European Archives of Paediatric Dentistry

, Volume 19, Issue 3, pp 187–195 | Cite as

The prevalence of developmental defects of enamel, a prospective cohort study of adolescents in Western Sweden: a Barn I TAnadvarden (BITA, children in dental care) study

  • B. JälevikEmail author
  • A. Szigyarto-Matei
  • A. Robertson
Open Access
Original Scientific Article



To describe the prevalence of different types of developmental defects of the enamel (DDE) in varying age-cohorts and habitations, and to analyse if early trauma to the primary teeth and early subsequent serious health problems were related to DDE in the permanent dentition. Dental fear and anxiety, and aesthetic problems as a consequence of DDE were also investigated.


DDE was registered over 5 years annually in three age cohorts (796 children). The DDE index (FDI Commision on Oral Health, Research and Epidemiology, Int Dent J 42:411–426, 1992) was used. Information on diseases in early childhood, trauma to the primary teeth, and dental fear and anxiety were collected.


The prevalence of DDE was 33.2% (boys 37.1%, girls 29.3%, p = 0.02). Demarcated opacities (DEO), solely, were the most frequent kind of defect, affecting 18%. Five percent (5%) had diffuse opacities (DIO) and 1% had hypoplasias, whereas 7% had teeth with both DEO and DIO. The most frequently affected teeth of DEO, as well as of DIO, were the first permanent molars and maxillary central incisors. Dental injuries to the primary anterior teeth raised the risk for DDE in the permanent teeth, but early serious health problems did not. Generalised DDE was common (8.4%). The paediatric dentists assessed the DDE in the maxillary anterior teeth as more serious than did the affected children and their parents.


Generalised DDE was more frequent than expected, as well as the occurrence of both DEO and DIO in the same individual. The first permanent molars and the upper central incisors were the most affected teeth.


Developmental defects of the enamel Epidemiology Aesthetics 


Developmental defects of enamel (DDE) are common. As high as 50% of a population, living in a low fluoride district, has been shown to have at least one tooth with mineralisation disturbances. The fluoride content of drinking water has a considerable effect on the DDE prevalence (Dummer et al. 1990).

DDE teeth can be problematic for the affected child, as well as the treating dentist, with considerable aesthetic problems ensuing. The teeth also may break down and be impaired by shooting pain and difficulties in anaesthetising. Dental fear and anxiety, as well as dental behaviour problems as a consequence of DDE, have been reported (Jälevik and Klingberg 2002).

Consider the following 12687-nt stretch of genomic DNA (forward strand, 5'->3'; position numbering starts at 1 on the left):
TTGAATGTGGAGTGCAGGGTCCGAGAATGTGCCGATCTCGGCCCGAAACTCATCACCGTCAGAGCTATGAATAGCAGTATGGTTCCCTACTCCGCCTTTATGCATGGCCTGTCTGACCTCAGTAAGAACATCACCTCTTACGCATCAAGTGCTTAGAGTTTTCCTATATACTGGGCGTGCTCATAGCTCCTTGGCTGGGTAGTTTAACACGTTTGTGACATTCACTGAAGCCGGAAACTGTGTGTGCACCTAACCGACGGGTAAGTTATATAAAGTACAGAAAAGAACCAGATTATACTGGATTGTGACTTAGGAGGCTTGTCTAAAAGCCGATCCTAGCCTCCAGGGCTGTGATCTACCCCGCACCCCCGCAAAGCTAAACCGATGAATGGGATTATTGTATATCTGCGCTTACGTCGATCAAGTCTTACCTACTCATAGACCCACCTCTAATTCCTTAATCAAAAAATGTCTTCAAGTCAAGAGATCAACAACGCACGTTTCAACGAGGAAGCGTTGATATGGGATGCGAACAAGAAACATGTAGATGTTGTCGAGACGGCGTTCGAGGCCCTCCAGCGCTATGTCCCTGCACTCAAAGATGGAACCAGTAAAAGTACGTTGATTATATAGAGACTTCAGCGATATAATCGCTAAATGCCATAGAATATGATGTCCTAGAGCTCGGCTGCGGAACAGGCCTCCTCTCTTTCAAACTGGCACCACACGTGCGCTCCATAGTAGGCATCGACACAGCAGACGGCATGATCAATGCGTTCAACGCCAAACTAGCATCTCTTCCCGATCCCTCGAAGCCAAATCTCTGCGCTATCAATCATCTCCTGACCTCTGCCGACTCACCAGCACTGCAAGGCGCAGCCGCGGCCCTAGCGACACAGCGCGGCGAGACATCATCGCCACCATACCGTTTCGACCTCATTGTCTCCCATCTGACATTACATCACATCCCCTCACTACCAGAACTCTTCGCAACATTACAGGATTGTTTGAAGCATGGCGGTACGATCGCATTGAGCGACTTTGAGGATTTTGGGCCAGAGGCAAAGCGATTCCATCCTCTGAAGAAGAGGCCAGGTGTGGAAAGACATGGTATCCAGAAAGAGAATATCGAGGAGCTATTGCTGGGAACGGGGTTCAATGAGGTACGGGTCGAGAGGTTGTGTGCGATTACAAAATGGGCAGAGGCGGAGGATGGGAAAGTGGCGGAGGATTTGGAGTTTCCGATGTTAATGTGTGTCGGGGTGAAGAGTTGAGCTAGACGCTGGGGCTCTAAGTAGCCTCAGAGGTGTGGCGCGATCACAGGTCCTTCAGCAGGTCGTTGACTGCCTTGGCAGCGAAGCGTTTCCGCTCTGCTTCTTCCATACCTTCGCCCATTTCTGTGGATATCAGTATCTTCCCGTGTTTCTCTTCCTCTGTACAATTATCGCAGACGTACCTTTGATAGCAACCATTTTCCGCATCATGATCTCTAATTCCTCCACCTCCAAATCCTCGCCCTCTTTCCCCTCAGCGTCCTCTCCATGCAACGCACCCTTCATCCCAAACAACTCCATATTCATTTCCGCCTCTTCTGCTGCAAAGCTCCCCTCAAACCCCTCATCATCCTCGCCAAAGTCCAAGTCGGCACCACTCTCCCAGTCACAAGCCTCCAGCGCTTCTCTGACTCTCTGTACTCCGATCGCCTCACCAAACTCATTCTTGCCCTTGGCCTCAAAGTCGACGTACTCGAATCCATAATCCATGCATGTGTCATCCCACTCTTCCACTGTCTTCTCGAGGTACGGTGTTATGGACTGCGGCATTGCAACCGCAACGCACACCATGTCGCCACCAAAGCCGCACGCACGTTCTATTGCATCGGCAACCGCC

For the dental staff, sound knowledge, early recognition, and treatment planning of DDE are of the utmost importance for optimal care and the prevention of dental fear.

Developmental defects in the enamel are defined as disturbances in hard tissue matrices and in their mineralisation, arising during odontogenesis (Commission on Oral Health, Research and Epidemiology, FDI 1992). The defects may be localised, affecting single or multiple teeth, or systematic, affecting groups of teeth developing at the time of disturbance (Commission on Oral Health, Research and Epidemiology, FDI 1992).


Historically, a wide variety of terms and definitions have been used to describe developmental defects of the enamel. Some are simply descriptive terms while others are linked to the causative agent, e.g., fluoride. To remedy this confusion, an FDI working group was established in 1982 and the DDE index was published. This original index was complicated to use in practice and a modified DDE index (mDDE) was presented in 1992. In short, DDE is classified as demarcated opacities, diffuse opacities, and hypoplasia.

Hypoplasia is defined as a quantitative defect of enamel involving the surface, with reduced thickness of the enamel. The defective enamel may occur as shallow or deep pits or rows of pits arranged horizontally, or as small or large, wide or narrow grooves.

Opacity is defined as a qualitative defect of enamel identified, i.e., as an enamel hypomineralisation; visually as an abnormality in the translucency of enamel. A white or discoloured area is characteristic, but the enamel surface is smooth and its thickness is normal. There are two kinds of opacities; demarcated opacity with a distinct and clear boundary to the adjacent normal enamel and can be white, cream, yellow or brown in colour; diffuse opacity has a linear, patchy or confluent distribution, but there is no clear boundary to the adjacent normal enamel.